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Top Customer Reviews
True, the start of Romola is bogged down in detail, but it is introduced by a wonderful, stirring and majestic 'Proem' which sees the Angel of the Dawn sweeping across the Earth and loftily states how humanity is the same now as it was when Romola is set. After this, the notes are best ignored - consult them separately, and concentrate on getting into the book. It is a stirring and sometimes hard read, and moves one with awe at what Eliot has created - you really feel you are experiencing Florence in the 15th century. There is one scene that stands out for me - the haunting and almost surreal episode where Romola drifts by boat to an apparent coastal haven. Images of peace and life are reversed disturbingly.
So ignore Leavis and the dissenters. If you've read another Eliot, you'll like it. If you haven't, maybe start with something else, but come back, for it's a rewarding read
After the first attempt I was mildly disappointed. I came away with no true sense of the whole that is fifteenth century Florence and a bewilderment at the inconsistent central characterisation of Tito Melema and his golden-haired wife, Romola. The supporting actors were brilliant, from Fra Girolama's fantatical Catholicism to Bratti's salesmanship. But I was left disappointed, believing in the superficality of Tito, the maddening naivety of Tessa, and the almost puritanical martyrdom of Romola.
So I re-read it. Slowly.
It is now extremely clear why this great work of english literature is, as Eliot herself puts it, a "book of mine which I more thoroughly feel that I swear by every sentence as having been written with my best blood".
Each scene is mesmerically depicted, the infintesimal attention to details and Eliot's total control of her subject matter shines through.
Renaissance Florence wasn't so well depicted by its contemporaries.
From Tito's waking at the Loggia de' Cerchi to his final fall at the Ponte Vecchio his character moves through a full range as you would expect from a man in his early twenties. His child-like mesmerism coupled with his Greek tutorage gives rise to a cherubic man whom Florence loves.Read more ›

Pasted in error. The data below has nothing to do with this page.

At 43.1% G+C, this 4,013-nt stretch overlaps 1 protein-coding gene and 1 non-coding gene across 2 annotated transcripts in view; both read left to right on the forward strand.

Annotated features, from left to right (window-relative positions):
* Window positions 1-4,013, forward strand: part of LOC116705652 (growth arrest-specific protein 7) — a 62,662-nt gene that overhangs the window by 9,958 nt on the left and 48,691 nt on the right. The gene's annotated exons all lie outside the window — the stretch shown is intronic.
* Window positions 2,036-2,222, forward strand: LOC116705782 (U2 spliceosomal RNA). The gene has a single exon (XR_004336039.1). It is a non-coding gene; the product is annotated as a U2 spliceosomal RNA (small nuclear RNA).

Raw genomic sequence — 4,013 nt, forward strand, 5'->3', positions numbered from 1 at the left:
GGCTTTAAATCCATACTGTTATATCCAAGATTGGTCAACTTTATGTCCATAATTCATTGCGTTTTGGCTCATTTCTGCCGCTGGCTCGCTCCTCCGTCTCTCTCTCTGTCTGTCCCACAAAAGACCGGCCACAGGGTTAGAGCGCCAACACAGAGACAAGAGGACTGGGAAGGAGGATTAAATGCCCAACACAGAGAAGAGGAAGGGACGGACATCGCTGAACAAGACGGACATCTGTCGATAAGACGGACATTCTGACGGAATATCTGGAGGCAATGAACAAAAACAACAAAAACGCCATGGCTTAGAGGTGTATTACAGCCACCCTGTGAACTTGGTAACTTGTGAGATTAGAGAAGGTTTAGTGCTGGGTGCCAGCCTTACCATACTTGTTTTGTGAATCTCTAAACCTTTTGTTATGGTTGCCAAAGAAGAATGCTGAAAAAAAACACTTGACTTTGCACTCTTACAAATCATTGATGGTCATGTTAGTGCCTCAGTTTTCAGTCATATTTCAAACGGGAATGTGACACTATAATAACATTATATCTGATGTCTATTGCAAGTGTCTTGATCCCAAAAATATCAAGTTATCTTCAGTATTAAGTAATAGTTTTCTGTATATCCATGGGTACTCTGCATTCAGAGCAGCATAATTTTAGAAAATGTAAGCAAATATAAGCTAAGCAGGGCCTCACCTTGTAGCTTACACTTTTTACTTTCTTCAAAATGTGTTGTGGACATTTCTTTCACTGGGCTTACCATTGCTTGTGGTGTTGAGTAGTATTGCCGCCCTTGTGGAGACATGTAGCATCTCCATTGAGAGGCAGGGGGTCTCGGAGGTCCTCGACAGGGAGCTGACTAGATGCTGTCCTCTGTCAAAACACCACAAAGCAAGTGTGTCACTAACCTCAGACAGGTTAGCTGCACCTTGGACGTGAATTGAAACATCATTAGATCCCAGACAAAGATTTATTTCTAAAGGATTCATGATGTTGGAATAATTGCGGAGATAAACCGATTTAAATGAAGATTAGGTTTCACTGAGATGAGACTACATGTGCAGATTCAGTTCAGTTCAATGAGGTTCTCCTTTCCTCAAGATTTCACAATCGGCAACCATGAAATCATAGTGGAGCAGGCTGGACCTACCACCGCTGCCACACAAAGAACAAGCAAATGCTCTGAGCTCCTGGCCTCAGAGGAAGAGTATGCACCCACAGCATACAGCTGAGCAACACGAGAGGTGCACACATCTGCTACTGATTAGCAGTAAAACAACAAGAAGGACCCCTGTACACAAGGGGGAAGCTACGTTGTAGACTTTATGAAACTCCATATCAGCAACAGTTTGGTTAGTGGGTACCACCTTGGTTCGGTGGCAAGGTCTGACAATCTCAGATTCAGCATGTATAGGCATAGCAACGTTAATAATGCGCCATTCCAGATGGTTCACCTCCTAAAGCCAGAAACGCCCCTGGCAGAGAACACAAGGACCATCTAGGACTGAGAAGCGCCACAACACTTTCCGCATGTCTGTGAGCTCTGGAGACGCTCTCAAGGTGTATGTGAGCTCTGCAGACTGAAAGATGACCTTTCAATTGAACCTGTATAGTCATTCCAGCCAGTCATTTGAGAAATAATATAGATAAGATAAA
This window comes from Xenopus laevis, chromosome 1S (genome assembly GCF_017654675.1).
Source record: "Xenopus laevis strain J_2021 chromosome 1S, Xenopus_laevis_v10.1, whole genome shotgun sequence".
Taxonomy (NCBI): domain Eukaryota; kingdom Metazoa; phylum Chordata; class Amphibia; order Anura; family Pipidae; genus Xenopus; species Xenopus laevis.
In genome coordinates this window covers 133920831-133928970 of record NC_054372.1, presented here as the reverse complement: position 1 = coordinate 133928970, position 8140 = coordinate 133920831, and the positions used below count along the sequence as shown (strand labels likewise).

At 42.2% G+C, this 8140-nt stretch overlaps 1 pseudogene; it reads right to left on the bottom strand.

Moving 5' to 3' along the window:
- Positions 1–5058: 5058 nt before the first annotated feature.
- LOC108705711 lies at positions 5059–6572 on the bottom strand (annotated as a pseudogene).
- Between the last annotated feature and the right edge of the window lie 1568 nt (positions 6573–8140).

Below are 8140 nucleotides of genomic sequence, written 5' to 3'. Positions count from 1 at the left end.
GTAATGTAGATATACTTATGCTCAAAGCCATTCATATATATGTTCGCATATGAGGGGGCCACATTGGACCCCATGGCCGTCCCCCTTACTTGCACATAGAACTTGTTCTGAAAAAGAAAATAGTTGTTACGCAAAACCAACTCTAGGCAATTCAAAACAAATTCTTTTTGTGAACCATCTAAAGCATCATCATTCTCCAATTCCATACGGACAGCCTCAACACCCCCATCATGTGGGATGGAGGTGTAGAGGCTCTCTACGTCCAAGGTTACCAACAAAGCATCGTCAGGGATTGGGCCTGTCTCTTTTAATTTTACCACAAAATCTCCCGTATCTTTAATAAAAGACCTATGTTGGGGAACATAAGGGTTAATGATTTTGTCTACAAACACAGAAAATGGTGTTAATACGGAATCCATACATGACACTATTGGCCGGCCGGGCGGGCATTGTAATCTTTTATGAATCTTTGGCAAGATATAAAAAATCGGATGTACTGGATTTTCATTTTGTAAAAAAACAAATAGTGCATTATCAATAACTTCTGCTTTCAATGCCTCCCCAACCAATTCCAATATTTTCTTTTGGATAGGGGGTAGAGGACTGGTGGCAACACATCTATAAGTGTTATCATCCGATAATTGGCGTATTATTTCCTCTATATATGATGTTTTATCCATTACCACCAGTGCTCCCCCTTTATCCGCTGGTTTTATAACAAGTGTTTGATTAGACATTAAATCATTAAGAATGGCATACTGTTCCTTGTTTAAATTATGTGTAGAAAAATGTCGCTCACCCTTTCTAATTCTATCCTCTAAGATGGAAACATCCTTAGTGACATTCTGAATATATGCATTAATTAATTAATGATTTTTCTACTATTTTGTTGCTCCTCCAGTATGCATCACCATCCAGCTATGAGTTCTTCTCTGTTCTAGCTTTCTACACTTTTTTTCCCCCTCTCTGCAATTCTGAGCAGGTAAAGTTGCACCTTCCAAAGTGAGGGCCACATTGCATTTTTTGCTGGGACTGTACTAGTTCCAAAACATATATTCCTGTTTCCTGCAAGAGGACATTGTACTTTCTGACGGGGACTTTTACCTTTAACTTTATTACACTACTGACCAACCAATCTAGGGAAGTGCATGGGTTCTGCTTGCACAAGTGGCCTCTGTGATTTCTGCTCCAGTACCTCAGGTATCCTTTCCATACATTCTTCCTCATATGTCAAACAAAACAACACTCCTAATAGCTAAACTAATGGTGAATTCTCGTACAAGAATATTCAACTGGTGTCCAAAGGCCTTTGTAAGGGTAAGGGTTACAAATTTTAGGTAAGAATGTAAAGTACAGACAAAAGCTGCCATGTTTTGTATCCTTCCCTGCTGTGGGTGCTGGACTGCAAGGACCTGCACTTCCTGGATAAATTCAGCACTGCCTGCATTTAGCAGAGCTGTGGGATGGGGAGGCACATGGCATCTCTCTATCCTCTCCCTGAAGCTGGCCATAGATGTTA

Most Recent Customer Reviews
George Eliot is best known for her novels of English country life, but this book set in Renaissance Florence just might be her magnum opus. Read morePublished 1 month ago by Karl Janssen
First a disclaimer... George Eliot is absolutely my favorite author and I have read all of her major works multiple times. I am currently in the process of a reread of Romola. Read morePublished 1 month ago by Francis C. Donnelly
Romola is George Eliot's first book which obviously she thought about for a while before putting pen to paper as it show a depth of thought and a careful planning of events that... Read morePublished 4 months ago by Elizabeth Gillespie
Having just read "The Prince" for the first time, I was able to appreciate the details about Savonarola that Eliot filled in for me. Read morePublished 8 months ago by Henryetta Seif
Read this years ago - forgot what a masterpiece it is. Superb writing, and so amusing.Published 8 months ago by Fiona Sneyd
Great read! Love G. Elliot ! Another great contradiction between secular and religious ways of thinking and so much more!Published 9 months ago by musicteacher9
A good book to read with a historical background on Florence, Italy and the cultural changes taking place at the time of Romola.Published 10 months ago by Roxana King
A fascinating work by one of the great masters of English literaturę.Published 11 months ago by Chester Adams